We are currently cleaner-free but I am considering getting one for just two hours a week to do the floors, dusting and kitchen.

for a long time we had a cleaner for four hours a week so she did all the above and also did "extra" every week eg she'd spend a few weeks cleaning all the windows or sh'd clean the fridge or she'd spend two weeks cleaning inside the cupboards in the kitchen. It was bliss.

TotorosFurryBehind Fri 16-Apr-21 15:07:22

Why should I be cleaning my skirting boards? (Misses point of thread)

cudbywestrangers Fri 16-Apr-21 15:28:10

Ours is brilliant. But slightly different to others on here she didn't want telling what to do, the deal was that we are a fee and she cleans the whole house. And for us that's worked well. Kitchen/ bathrooms/ floors done every week and then she doors occasional jobs like the oven etc on some sort of rota. I basically don't need to think about cleaning other than remembering to pay her smile

ItscoldinAlaska Fri 16-Apr-21 15:38:25

@cudbywestrangers that sounds ideal!

I don't know why the skirting boards get filthy in my house. I can't remember them being a big deal but they are the one thing that drive me nuts here. Maybe it's because we have a cat.

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SecretWitch Fri 16-Apr-21 15:47:46

Our lovely cleaner comes for three hours on Friday ( she’s here now) She vacuums every room, mops kitchen and bathrooms, throughly cleans kitchen and bathrooms, tidies up living areas, dusts living areas and changes bedding if we leave clean sheets out.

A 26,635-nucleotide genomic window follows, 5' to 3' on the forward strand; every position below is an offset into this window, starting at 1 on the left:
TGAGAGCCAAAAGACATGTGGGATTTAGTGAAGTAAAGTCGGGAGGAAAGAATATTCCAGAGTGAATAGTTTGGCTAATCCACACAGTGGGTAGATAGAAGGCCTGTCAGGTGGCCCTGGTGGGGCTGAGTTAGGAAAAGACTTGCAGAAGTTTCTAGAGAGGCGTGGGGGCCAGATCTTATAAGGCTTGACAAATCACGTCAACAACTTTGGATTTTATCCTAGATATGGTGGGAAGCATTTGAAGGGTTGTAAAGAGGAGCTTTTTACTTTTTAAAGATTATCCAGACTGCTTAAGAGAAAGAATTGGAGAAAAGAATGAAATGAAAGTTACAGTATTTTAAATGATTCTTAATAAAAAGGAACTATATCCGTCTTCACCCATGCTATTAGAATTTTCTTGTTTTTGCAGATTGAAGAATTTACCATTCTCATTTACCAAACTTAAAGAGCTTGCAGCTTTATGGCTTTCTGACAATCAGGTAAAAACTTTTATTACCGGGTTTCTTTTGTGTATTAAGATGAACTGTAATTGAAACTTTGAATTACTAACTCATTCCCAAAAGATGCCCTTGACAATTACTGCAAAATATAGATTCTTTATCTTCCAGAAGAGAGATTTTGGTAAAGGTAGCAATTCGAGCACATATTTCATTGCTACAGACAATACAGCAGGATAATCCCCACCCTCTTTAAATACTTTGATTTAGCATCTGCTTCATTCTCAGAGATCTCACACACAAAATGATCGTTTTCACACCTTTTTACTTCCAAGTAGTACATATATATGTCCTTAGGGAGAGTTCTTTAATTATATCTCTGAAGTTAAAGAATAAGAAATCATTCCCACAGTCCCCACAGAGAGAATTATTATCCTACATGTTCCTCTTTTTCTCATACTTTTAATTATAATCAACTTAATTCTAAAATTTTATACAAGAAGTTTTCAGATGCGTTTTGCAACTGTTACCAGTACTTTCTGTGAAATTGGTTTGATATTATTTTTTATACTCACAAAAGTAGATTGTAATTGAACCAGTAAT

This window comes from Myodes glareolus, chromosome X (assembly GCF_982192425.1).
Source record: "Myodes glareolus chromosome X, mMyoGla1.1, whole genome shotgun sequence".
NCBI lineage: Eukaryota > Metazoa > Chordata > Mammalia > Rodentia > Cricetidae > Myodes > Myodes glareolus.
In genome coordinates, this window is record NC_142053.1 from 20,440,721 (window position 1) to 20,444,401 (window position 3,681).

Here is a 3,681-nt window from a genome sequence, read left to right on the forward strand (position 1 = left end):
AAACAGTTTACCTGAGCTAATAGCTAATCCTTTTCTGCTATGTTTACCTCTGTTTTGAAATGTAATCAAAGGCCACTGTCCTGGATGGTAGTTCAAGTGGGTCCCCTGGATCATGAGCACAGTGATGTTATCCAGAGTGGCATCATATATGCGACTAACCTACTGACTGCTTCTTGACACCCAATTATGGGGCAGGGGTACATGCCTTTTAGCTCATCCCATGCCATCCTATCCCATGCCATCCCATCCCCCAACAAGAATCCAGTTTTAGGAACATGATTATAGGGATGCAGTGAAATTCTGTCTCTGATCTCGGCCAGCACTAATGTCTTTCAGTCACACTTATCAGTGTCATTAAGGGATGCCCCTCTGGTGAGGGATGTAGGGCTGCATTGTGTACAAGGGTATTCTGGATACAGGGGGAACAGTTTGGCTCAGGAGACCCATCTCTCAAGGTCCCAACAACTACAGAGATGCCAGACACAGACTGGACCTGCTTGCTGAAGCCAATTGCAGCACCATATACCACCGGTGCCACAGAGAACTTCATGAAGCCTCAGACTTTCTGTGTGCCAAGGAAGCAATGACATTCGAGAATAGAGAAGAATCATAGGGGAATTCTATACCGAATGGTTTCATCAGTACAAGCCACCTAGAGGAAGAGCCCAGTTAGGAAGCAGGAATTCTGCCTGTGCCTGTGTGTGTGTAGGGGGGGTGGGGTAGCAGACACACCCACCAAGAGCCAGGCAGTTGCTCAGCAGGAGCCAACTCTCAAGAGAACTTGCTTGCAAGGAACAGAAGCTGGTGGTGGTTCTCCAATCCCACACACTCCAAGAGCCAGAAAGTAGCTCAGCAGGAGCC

jb7445 Fri 16-Apr-21 16:02:42

Our cleaner is absolutely amazing, has probably saved us from divorce (I am the breadwinner and refuse to clean up after my husband who apparently doesn't see mess...). We have her 2 hours a week which is probably more than we need for a one bed, but she does everything. Loading/unloading the dishwasher, all floors, skirting boards/doors, windows if needed, oven and microwave if needed, changing bedding, all surfaces in the bathroom and kitchen. She also has no issue with 'tidying' as opposed to just cleaning, within limits, which I know some cleaners don't like. She's a star!

Oblomov21 Fri 16-Apr-21 16:09:45

Entirely depends on who you get / what kind of company they are / whether it's an individual.

and also what you want.

some of my friends hire from agencies and they have a list. Or friend gives the agency a list of what they want done.

I have a cleaner of a friend and she very occasionally comes and I don't say anything to her, I just let her get on with it and what she can fit in in the time.

depends how you want to do it!

user1471538283 Fri 16-Apr-21 16:56:00

In 2.5 hours my ex cleaner could Hoover, sweep and mop our 3 bedrooms home, polish, clean the kitchen and bathroom and strip and make my bed! I miss her so much!

Bimini Fri 16-Apr-21 17:03:52

I am a cleaner and for a large three-bed I do:
Clean bathroom and cloakroom
Clean kitchen
Dust whole house
Clean mirrors/indoor glass
Mop bathrooms and kitchen
Mop wooden floor downstairs
Change two beds
Empty bins
This takes me 2.5 hours and I charge £12 per hour. My plea to anyone employing a cleaner - please tidy the evening before! There is nothing most frustrating that wipe, pick up, wipe, pick up, Hoover, stop, move box, Hoover, move box back. You get the gist grin